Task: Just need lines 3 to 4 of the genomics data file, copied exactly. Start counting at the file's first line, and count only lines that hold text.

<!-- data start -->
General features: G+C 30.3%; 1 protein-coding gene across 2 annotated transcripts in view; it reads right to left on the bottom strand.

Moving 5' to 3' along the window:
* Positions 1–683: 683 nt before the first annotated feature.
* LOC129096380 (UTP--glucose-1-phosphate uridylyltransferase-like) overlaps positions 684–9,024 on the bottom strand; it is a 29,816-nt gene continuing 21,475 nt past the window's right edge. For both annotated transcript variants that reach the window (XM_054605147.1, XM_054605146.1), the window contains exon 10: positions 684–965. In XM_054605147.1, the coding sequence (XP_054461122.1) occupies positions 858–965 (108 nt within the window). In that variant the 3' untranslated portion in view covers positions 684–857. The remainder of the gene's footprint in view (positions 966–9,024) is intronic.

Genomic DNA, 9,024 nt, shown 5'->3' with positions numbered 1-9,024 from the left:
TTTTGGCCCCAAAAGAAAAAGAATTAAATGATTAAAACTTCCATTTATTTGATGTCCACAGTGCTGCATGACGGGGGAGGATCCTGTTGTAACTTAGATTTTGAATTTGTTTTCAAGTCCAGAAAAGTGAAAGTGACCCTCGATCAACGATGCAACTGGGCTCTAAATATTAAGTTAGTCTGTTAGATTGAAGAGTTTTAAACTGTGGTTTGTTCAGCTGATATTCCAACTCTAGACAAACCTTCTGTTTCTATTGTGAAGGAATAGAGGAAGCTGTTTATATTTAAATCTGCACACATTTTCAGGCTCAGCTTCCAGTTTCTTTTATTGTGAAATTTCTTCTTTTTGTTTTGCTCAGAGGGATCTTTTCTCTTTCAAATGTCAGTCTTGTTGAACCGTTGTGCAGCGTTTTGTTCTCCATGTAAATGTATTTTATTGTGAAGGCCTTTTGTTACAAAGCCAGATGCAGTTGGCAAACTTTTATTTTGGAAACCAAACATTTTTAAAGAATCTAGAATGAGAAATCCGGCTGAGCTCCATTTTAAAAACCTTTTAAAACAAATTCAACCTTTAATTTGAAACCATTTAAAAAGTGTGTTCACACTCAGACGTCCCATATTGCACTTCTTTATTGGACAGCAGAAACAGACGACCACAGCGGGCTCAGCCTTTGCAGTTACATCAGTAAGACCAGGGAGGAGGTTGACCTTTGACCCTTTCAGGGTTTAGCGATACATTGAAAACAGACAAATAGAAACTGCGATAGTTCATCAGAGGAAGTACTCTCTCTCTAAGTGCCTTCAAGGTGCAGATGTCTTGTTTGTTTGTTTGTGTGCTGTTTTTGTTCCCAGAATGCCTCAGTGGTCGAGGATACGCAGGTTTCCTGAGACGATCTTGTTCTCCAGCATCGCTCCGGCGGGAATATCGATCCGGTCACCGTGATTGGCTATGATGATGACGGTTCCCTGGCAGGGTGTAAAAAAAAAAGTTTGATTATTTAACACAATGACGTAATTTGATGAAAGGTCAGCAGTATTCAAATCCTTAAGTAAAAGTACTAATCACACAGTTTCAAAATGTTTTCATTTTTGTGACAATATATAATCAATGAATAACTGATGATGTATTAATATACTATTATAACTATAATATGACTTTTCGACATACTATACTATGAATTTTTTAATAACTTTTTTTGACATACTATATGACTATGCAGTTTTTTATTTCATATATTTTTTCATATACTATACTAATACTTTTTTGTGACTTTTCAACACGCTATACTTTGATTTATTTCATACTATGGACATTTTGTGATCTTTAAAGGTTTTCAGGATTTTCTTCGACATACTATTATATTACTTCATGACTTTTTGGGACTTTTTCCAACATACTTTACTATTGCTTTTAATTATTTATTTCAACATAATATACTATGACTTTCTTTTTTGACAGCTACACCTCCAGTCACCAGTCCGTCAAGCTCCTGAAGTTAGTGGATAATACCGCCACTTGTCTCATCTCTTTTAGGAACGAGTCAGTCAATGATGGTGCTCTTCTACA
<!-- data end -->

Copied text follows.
* Positions 1–683: 683 nt before the first annotated feature.
* LOC129096380 (UTP--glucose-1-phosphate uridylyltransferase-like) overlaps positions 684–9,024 on the bottom strand; it is a 29,816-nt gene continuing 21,475 nt past the window's right edge. For both annotated transcript variants that reach the window (XM_054605147.1, XM_054605146.1), the window contains exon 10: positions 684–965. In XM_054605147.1, the coding sequence (XP_054461122.1) occupies positions 858–965 (108 nt within the window). In that variant the 3' untranslated portion in view covers positions 684–857. The remainder of the gene's footprint in view (positions 966–9,024) is intronic.